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11 comments posted · 0 followers · following 0

445 weeks ago @ Armed and Dangerous - Irrational Expectations · 0 replies · +1 points

>The fairness doctrine was designed to prevent the same thing from happening to the average American\'s daily diet of political opinion and analysis

Hardy-har-har. That was the best joke I\'ve heard all day. Doubtless unintentional, however.

445 weeks ago @ Armed and Dangerous - Irrational Expectations · 1 reply · +1 points

>Your argument is no different than asking why you darned Americans are always conflating gun rights and libertarianism, or free speech and libertarianism. They are \"conflated\" because they are subcategories of libertarianism, not random beliefs glued together unnaturally.

Correct. The failure of non-Americans to understand this is their problem, not ours.

445 weeks ago @ Armed and Dangerous - Irrational Expectations · 0 replies · +1 points

>I didn\'t detect any hint of \'hey, the market failed this time\' in your essay, in light of current economic events, I would like to ask: what in your view would actually constitute a market failure?

Of course the market failed this time! My intent wasn\'t to deny that, only to argue that in this case (as usual) political fixes guarantee political failures worse in both magnitude and persistence than the market failure they are aimed at correcting.

445 weeks ago @ Armed and Dangerous - Irrational Expectations · 13 replies · +1 points

>Like much otherwise clear-sighted U.S. commentary, this essay suffers from being underpinned by the \'infallible market\' hypothesis endemic to that country. This hypothesis possesses an irrefutability rivaled only by religious convictions. The market is held to unerringly seek efficiency, where efficiency is defined as whatever the market produces.

Nice going, that\'s two completely wrong assumptions in two sentences. They screw up the rest of your diatribe.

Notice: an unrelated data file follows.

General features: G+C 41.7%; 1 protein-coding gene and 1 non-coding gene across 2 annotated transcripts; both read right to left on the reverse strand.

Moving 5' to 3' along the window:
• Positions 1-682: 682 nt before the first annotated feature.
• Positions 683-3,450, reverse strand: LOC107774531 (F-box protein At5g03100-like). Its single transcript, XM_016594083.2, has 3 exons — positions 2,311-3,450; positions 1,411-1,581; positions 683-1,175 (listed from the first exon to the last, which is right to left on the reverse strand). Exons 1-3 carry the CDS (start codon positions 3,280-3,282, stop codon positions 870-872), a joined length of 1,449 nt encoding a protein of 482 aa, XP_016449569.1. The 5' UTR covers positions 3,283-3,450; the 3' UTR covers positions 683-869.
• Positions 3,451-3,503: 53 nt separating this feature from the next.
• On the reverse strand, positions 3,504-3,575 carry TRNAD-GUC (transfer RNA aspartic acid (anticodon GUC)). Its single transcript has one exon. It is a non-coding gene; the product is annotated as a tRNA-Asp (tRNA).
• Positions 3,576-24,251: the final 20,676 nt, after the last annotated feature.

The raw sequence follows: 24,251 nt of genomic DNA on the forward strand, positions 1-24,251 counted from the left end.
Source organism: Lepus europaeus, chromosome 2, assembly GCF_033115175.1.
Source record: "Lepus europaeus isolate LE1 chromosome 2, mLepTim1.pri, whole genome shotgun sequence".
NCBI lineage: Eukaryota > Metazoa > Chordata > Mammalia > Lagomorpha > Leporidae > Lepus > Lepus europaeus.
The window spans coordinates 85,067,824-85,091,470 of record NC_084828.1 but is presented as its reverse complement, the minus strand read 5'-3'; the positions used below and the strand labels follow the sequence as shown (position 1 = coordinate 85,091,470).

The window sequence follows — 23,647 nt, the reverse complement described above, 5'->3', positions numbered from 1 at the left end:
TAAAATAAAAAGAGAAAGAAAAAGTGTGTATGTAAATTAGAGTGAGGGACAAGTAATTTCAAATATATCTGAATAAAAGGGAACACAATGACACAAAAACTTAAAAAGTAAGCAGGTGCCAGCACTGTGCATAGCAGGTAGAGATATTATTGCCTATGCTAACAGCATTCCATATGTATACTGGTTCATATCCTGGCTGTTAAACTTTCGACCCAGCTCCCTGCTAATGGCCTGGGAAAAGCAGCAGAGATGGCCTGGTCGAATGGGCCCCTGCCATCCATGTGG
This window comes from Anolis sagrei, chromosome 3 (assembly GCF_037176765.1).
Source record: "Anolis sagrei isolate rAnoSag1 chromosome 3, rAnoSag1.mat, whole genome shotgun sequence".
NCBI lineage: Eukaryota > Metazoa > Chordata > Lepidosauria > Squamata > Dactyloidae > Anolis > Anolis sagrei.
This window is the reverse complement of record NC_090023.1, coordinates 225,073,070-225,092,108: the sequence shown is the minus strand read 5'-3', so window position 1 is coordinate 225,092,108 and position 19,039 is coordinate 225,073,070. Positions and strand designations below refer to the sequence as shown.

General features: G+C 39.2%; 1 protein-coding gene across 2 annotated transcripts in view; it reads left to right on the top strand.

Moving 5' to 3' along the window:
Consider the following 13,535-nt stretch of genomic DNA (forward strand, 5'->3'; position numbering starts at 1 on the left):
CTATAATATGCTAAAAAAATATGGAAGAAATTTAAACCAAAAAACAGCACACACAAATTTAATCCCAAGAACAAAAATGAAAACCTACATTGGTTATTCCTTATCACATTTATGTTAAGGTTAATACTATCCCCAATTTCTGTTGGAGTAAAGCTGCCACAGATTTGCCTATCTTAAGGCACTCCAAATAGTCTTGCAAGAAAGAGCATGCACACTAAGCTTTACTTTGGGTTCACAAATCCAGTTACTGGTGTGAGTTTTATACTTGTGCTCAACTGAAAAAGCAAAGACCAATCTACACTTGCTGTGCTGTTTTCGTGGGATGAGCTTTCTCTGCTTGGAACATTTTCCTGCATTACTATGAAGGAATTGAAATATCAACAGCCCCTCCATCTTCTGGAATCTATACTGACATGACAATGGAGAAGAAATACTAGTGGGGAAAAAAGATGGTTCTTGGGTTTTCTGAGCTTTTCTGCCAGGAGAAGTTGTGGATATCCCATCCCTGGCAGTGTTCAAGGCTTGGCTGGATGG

No economist, U.S. or not, believe markets are infallible, just less fallible than any other form of resource allocation. This is actually provable under very general assumptions; see D. D. Friedman\'s <cite>Price Theory</cite>. Furthermore, \"efficiency\" is not defined circularly, op. cit.

446 weeks ago @ Armed and Dangerous - I may have to disable ... · 0 replies · +1 points

I have sent a gripe to the IntenseDebate maintainers. If they can't tell me how to prevent comments from being chunked into pages, I'm going to disable the plugin.

446 weeks ago @ Armed and Dangerous - I may have to disable ... · 1 reply · +1 points

>if this plugin is responsible for your Comments becoming restricted to page-by-page subsets of posts (\"click Next [o see next subset]\"), please: PLEASE get rid of it.

It is, and I hate this misfeature too. If I can\'t figure out a way to disable it, I may very well drop the plugin.

446 weeks ago @ Armed and Dangerous - Irrational Expectations · 0 replies · +1 points

>I'm sure Eric has heard this line of reasoning before but someone has to start the discussion.

I agree with your analysis, actually, so no argument here.

446 weeks ago @ Armed and Dangerous - Irrational Expectations · 2 replies · +1 points

>what license would you choose for the linux kernel?

Try asking that in the right thread, please; I want to stick to rational-expectations economics and its discontents here.

446 weeks ago @ Armed and Dangerous - The Economic Case Agai... · 0 replies · +1 points

>Intellectual property is a misnomer. Please show me some living being that is solely responsible for the shaping of their intellect?

Stupid argument. Someone else built my house; this doesn\'t make it any less my property.

446 weeks ago @ Armed and Dangerous - The Economic Case Agai... · 1 reply · +1 points

&gt;Let's zoom in: could one kind of licencing be more efficient for one kind of software, and another kind more efficient for another kind of software?

In fact, my own analysis ten years back suggests that some software - such as games -- has the economics of a perishable packaged good. That is, short shelf life, no support requirements, no interoperability issues because it doesn't talk to anything else. Open source licensing doesn't make a huge amount of sense for these products.

I'm fully aware of these special cases. I don't think they invalidate the general analysis at all.